Have you heard about baby led weaning and are deciding if it’s something you want to try? Or, even if you stumbled across this and want to know more, keep reading to find out everything you need to know about baby led weaning and their first weaning foods.
The baby led weaning process and their first weaning foods
What is baby led weaning?
Baby led weaning, also called BLW for short, is an increasingly popular self-feeding method - a style of feeding that allows infants to feed themselves right from the start. This will be with finger sized foods that they can grab onto easily and chew (or gum) without choking. There are many different recommendations for baby led weaning, and if you ask 100 different people, they will probably all say something different, however, there is no right way, it is pretty much down to your little one.
What are the advantages of baby led weaning?
Baby led weaning can be much easier because often you won’t need to cook entirely separate meals, or buy baby foods
It sets a precedent to let them eat intuitively from the start, e.g., what, how much, and how fast
Your little one will become less likely to eat foods for reasons other than hunger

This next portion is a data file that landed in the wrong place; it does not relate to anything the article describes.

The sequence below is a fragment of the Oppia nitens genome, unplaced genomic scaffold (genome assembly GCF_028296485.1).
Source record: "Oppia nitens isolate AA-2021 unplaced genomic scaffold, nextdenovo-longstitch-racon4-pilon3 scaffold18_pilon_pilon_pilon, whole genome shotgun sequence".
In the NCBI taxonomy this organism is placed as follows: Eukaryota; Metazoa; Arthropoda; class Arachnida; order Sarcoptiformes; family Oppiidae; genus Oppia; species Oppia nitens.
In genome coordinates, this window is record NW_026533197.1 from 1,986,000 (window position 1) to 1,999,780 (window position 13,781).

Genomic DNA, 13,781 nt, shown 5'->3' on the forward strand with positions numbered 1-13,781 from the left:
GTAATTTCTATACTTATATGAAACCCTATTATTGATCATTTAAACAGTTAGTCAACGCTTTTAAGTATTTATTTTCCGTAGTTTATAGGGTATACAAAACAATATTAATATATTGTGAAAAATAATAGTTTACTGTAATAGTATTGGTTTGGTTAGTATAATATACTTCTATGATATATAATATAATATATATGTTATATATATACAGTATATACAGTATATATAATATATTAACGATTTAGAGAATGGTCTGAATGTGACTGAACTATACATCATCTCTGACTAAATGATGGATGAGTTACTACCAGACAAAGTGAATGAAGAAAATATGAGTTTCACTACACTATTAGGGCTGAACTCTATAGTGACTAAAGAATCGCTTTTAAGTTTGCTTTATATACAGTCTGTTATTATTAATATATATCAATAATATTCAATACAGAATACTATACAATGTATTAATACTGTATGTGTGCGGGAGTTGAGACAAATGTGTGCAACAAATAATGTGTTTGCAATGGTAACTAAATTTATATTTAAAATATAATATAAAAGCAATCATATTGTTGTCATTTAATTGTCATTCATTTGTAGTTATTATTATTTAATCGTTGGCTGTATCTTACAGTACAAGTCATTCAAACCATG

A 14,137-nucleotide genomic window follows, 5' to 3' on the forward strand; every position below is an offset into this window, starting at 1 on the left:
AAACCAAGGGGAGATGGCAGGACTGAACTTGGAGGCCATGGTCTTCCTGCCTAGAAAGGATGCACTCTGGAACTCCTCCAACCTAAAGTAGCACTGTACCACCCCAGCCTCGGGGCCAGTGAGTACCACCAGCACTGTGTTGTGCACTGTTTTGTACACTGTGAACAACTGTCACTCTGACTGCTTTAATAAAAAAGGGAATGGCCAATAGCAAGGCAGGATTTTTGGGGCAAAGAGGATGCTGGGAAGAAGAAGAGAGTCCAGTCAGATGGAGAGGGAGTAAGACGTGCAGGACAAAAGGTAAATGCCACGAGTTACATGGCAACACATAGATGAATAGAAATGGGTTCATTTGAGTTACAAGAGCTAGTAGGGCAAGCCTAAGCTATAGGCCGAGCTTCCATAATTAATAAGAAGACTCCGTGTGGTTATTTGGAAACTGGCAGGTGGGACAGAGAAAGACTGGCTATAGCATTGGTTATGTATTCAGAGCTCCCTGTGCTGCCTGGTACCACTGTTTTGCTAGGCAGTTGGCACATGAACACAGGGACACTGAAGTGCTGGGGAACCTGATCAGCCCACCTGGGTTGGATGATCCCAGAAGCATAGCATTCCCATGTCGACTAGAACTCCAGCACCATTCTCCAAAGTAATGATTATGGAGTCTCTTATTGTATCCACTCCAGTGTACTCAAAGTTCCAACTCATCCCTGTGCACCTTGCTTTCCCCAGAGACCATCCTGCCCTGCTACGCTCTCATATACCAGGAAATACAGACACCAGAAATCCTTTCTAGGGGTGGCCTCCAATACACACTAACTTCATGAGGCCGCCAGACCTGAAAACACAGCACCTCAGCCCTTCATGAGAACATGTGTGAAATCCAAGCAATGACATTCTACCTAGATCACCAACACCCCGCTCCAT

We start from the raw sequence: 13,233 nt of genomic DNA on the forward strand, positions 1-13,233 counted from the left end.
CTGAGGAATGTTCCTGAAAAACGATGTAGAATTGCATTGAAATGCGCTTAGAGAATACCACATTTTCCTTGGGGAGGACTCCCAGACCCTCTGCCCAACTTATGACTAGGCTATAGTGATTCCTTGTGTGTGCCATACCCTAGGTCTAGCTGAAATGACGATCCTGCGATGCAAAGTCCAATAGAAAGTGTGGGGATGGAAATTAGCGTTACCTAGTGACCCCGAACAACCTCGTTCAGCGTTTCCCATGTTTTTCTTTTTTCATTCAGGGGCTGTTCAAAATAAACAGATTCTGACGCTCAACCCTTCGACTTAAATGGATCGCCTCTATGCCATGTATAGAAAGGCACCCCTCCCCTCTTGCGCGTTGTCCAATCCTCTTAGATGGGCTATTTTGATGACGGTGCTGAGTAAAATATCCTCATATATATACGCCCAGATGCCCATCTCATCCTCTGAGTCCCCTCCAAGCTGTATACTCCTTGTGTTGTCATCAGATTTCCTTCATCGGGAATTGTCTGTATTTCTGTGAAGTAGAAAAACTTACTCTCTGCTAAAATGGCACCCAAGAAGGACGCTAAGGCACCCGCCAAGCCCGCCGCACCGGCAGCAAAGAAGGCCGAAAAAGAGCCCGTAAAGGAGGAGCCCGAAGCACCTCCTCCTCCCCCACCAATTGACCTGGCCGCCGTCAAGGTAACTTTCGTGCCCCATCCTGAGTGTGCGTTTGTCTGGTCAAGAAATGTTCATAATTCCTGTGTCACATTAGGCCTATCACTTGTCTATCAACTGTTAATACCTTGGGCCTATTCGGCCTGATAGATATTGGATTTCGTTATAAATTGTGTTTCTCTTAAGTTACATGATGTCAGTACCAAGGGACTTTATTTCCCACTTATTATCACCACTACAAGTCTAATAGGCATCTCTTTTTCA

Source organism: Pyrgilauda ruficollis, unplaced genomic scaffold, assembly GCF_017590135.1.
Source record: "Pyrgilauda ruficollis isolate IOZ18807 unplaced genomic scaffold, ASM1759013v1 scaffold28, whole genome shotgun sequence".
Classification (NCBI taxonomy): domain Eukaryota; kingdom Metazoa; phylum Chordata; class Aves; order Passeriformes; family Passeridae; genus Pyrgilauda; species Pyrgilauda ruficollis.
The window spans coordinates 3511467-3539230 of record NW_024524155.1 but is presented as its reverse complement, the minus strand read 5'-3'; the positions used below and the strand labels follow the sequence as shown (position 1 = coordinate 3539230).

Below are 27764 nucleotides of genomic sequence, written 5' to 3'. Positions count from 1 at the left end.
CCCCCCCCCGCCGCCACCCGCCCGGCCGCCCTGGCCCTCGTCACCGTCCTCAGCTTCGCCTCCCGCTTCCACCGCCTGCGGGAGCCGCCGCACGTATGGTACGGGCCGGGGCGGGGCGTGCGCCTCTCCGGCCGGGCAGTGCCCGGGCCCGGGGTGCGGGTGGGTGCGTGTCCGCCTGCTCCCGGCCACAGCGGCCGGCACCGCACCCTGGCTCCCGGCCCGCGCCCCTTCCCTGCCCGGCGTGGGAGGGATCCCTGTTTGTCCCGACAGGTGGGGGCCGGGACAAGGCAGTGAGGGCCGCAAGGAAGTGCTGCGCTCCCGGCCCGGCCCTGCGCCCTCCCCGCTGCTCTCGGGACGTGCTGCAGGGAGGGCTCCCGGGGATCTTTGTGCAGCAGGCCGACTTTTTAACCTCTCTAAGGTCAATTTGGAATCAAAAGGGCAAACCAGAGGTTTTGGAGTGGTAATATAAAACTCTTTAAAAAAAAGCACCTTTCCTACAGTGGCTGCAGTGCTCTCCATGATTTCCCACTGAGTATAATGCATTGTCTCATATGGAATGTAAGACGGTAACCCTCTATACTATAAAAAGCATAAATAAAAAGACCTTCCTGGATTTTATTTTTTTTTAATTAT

It will encourage them to become more familiar with a wide variety of flavours and textures earlier on – this allows you to also test for allergies (discussed later)
It promotes fine motor skills development, hand-eye coordination, and manual dexterity as they learn to grab foods and put it in their mouth
When should I start baby led weaning?
Your little one must be developmentally ready to start baby led weaning, this is usually around 6 months old. There are a few key signs/milestones to notice, but if you’re ever unsure, always ask your doctor for advice as babies can all develop differently.
They have at least doubled their birth weight
They can hold their head well and can sit upright unsupported
They are showing signs of being interested in food
They are able to move food around in their mouth without spitting it out – this is called the tongue thrust reflex and it is simply where babies tend to push foreign substances out of their mouth (which is fully understandable!)
How should I start and what are the best first weaning foods?